Most Australians unaware of extinction crisis: Report

 - Sakshi Post

Canberra, June 20 (IANS) Fewer than half of Australians are aware of the country's biodiversity crisis, according to a new study published on Tuesday.

In the study, the Biodiversity Council, a partnership between 11 leading universities, surveyed more than 4,000 Australians on their attitudes towards nature, reports Xinhua news agency.

It found that only 43 per cent of respondents were aware that Australia has one of the highest rates of native species extinction in the world and just 54 per cent knew Australia has lost most of its forests since colonisation.

Despite the low awareness of the extinction crisis, 97 per cent of participants said they want more action to conserve biodiversity.

Among the participants, 85 per cent were moderately or highly concerned about threats to nature and nearly three quarters said they understood global warming is having a direct impact on wildlife.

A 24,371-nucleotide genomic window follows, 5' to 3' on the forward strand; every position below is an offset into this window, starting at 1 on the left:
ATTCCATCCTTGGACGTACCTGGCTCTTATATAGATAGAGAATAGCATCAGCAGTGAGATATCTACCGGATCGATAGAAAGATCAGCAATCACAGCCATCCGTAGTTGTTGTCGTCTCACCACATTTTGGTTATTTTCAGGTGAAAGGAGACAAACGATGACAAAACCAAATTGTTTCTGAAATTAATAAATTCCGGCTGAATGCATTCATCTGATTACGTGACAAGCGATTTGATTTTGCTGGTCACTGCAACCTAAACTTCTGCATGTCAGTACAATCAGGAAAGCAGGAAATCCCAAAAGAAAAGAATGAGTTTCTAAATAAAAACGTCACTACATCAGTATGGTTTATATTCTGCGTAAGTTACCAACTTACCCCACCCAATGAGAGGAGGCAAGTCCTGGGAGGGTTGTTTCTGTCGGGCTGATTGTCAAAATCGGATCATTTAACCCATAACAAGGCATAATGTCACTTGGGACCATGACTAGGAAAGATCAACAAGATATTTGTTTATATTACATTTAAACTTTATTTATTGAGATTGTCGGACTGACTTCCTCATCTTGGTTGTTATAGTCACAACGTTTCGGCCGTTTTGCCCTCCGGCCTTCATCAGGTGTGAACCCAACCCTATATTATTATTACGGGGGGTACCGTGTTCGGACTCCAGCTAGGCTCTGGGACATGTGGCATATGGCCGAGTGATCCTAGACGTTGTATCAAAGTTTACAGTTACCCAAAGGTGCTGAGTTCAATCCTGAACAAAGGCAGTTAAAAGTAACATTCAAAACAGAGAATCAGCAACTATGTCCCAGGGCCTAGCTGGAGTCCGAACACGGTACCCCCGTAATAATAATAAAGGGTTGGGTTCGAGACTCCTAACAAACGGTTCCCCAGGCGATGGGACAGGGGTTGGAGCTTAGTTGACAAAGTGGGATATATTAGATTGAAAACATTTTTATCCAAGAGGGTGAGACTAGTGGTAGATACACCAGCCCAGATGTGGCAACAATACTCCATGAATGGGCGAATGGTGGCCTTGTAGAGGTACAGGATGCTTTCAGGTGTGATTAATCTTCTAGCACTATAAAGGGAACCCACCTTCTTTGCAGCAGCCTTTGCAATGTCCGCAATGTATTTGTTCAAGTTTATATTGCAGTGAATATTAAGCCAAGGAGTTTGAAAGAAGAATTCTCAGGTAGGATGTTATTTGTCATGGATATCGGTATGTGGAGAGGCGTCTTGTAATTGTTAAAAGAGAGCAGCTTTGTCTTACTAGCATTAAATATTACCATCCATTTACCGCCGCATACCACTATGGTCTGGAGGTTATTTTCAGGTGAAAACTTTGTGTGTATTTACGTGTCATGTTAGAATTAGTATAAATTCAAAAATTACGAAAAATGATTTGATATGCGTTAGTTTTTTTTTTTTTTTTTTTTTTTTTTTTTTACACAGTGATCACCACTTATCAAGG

"Most Australians agree that every person living in Australia bears responsibility for acting for the natural environment, and this is reflected in that many Australians are already engaging in everyday behaviours that support nature," the report said.

"In particular, there is significant public support for strengthening environmental laws and ceasing native timber harvesting."

It calls for lawmakers at federal, state and local levels to accept the "community mandate" for stronger action on protecting biodiversity by strengthening environmental laws, banning native timber harvesting and boosting funding for biodiversity protection and restoration.

"The Biodiversity Council hopes to support the much-needed actions to prevent biodiversity loss and protect our unique species and natural ecosystems for all Australians into the future," the report said.

Disclaimer: This story has not been edited by the Sakshi Post team and is auto-generated from syndicated feed.

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